Earlier this year, Bob Odenkirk pulled off what many actors before him could not, transitioning his supporting character Saul Goodman from “Breaking Bad” into the lead of its spinoff show, “Better Call Saul.”
Prior to the show’s February premiere, there were doubts. Saul was a fun ancillary character, but could he carry a show on his own? Were people really interested in the backstory of a cheesy billboard attorney?
Judging by the ratings — the premiere set a record for the highest-rated scripted series premiere in cable history — the answer was a resounding yes. But even more than eyeballs, the response from critics and “Breaking Bad” fans was overwhelmingly positive. People were interested, intrigued and, perhaps above all, relieved.
Saul isn’t the first character to do well striking out on his own; Kelsey Grammer was maybe sixth on the call sheet on “Cheers,” but as the star of “Frasier” walked away with five Emmys. Still those are the exceptions, not the rules. For every success, there’s a “Joey” or “The Ropers” to point to.
Quite often, supporting characters are the most interesting and compelling on screens large and small. They’re permitted to be a little less likable, such as recent Emmy winner Allison Janney’s selfish, recovering alcoholic on “Mom.” And they frequently breeze into a show to steal a scene before making a dramatic exit. There’s a reason that back in the day “Will & Grace” was frequently referred to as “Jack & Karen” — supporting players Sean Hayes and Megan Mullally got all the best lines. But let’s be honest; would anyone want to watch an entire show based around either of them? Often, the key to being a good supporting player is to not outstay your welcome.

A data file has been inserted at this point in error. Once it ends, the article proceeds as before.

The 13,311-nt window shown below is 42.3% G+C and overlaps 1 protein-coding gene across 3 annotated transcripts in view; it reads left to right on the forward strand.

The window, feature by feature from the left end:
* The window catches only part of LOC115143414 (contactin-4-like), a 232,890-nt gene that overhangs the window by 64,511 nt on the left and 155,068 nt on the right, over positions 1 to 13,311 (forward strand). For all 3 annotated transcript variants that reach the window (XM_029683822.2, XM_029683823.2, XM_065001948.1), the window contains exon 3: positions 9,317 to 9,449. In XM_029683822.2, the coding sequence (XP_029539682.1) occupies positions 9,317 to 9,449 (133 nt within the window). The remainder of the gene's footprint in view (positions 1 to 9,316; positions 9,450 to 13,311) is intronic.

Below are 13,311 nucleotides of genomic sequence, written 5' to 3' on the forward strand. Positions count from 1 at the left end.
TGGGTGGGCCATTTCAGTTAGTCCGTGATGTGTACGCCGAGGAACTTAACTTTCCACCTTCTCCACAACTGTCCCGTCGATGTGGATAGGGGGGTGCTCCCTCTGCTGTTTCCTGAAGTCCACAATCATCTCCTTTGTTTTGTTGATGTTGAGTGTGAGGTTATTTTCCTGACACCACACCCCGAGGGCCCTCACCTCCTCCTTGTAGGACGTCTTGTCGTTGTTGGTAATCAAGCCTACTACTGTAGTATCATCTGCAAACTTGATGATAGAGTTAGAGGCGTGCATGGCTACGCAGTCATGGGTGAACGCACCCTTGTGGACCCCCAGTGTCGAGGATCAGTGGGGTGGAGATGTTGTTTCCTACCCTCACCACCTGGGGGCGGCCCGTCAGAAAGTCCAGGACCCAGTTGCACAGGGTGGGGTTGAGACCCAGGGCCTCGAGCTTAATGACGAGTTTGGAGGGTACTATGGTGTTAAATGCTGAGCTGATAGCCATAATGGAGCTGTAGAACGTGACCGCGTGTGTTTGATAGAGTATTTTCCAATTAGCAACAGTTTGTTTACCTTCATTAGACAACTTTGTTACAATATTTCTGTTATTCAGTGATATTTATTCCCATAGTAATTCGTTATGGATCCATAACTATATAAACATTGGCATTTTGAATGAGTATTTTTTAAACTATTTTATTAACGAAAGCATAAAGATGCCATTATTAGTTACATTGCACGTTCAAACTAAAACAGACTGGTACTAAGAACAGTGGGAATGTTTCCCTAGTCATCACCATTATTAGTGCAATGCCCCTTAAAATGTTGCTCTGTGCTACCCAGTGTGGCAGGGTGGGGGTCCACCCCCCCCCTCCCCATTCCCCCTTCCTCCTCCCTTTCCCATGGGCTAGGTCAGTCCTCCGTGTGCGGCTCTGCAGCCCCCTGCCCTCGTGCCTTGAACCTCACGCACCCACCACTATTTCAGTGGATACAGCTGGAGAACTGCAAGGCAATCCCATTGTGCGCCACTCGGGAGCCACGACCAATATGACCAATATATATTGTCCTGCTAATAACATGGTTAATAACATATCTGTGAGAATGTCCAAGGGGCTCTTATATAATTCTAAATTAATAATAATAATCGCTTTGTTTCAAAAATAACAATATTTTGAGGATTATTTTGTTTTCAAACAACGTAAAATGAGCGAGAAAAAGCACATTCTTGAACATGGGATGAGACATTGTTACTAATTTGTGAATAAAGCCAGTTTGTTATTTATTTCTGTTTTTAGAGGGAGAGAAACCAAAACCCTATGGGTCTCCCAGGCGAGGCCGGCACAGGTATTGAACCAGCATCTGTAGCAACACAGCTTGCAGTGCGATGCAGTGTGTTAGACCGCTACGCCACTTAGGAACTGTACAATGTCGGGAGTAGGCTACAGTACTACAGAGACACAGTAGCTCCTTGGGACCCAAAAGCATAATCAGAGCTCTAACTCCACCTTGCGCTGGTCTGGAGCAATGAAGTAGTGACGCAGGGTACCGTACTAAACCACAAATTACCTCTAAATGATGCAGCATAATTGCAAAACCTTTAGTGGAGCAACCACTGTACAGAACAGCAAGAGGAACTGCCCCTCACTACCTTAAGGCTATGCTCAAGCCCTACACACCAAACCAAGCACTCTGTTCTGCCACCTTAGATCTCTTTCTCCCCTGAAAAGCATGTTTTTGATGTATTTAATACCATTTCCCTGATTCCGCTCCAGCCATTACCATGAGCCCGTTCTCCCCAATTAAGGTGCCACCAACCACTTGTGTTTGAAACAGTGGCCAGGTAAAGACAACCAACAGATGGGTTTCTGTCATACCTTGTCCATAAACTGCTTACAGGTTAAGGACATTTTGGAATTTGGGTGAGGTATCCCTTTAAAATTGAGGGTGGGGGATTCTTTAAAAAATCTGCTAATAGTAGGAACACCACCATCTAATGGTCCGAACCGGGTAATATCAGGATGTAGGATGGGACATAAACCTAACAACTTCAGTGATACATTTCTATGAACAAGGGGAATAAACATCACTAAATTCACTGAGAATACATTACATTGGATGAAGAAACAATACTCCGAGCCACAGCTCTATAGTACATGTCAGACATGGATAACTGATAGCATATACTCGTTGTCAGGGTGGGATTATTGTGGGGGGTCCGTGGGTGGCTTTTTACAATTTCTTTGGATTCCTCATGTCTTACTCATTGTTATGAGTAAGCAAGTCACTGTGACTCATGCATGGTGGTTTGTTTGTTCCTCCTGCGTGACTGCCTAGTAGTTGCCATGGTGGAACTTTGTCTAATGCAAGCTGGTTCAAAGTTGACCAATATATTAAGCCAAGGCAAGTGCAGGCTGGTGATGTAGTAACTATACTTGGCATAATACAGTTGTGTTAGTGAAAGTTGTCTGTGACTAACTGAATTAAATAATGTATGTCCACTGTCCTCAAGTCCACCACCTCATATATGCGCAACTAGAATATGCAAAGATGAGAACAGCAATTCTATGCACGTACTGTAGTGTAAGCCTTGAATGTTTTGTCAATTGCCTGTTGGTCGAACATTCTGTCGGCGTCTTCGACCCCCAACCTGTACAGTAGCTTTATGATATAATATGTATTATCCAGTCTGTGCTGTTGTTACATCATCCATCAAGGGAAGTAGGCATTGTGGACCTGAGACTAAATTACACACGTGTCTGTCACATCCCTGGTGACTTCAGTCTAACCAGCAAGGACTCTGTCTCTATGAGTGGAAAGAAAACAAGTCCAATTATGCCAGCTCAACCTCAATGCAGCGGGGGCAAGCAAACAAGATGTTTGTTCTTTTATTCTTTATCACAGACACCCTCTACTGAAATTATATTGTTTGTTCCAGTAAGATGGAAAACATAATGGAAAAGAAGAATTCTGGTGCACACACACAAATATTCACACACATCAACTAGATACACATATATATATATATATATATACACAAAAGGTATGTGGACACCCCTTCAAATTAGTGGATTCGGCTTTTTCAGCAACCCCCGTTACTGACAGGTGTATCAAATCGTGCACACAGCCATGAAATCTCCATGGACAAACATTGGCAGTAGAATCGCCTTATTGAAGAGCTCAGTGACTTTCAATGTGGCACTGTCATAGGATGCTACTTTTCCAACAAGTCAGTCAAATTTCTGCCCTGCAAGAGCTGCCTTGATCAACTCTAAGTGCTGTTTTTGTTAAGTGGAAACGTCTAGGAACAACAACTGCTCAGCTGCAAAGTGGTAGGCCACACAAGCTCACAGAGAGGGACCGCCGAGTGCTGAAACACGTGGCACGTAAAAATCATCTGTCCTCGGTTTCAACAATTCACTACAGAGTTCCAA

The Netflix hit “Orange Is the New Black” has an embarrassment of riches when it comes to supporting characters, from Kate Mulgrew’s Red to Uzo Aduba’s “Crazy Eyes” to Laverne Cox’s Sophia. The show wisely gives every actor a moment to shine, often in a single episode dedicated to each character’s backstory, while still leaving us wanting more.
The same can be said for the casts of TV’s best comedies, from “Veep” to “Silicon Valley” to “Parks and Recreation” and “Modern Family.” Every player in the ensembles function as a part of a greater whole, and it can be difficult to point to a single standout on any of the shows. Chemistry is a tricky game, and removing one element from the group could upset the balance. (That’s a concern for most shows, but not HBO’s hit “Game of Thrones,” which boasts a supporting cast so varied and expansive that the death toll might be the highest ever for a series.)
Still, there are some TV characters that I wouldn’t object to bumping up to the lead of their own series. With “Mad Men” going off the air, I’d be happy to follow the adventures of single mother Joan Harris (Christina Hendricks) as she navigates the 1970s. Similarly, now that “Justified” has wrapped its run, there’s got to be more to the story of Boyd Crowder (Walton Goggins). And though Netflix’s “Unbreakable Kimmy Schmidt” is ostensibly about its bright-eyed title character, you could give a solo show to almost any of its supporting players — Tituss Burgess, Jane Krakowski, Carol Kane — and I would binge-watch every single one of them.
Ironically, my current favorite character on television and the one I would follow anywhere now resides on a spinoff. Jonathan Banks’ sad-eyed tough guy Mike Ehrmantraut went from supporting player on “Breaking Bad” to slightly larger supporting player on “Better Call Saul.” Banks is so eminently watchable, so sympathetic as a man of few words, Vince Gilligan might want to consider expanding his franchise. “We Like Mike,” anyone?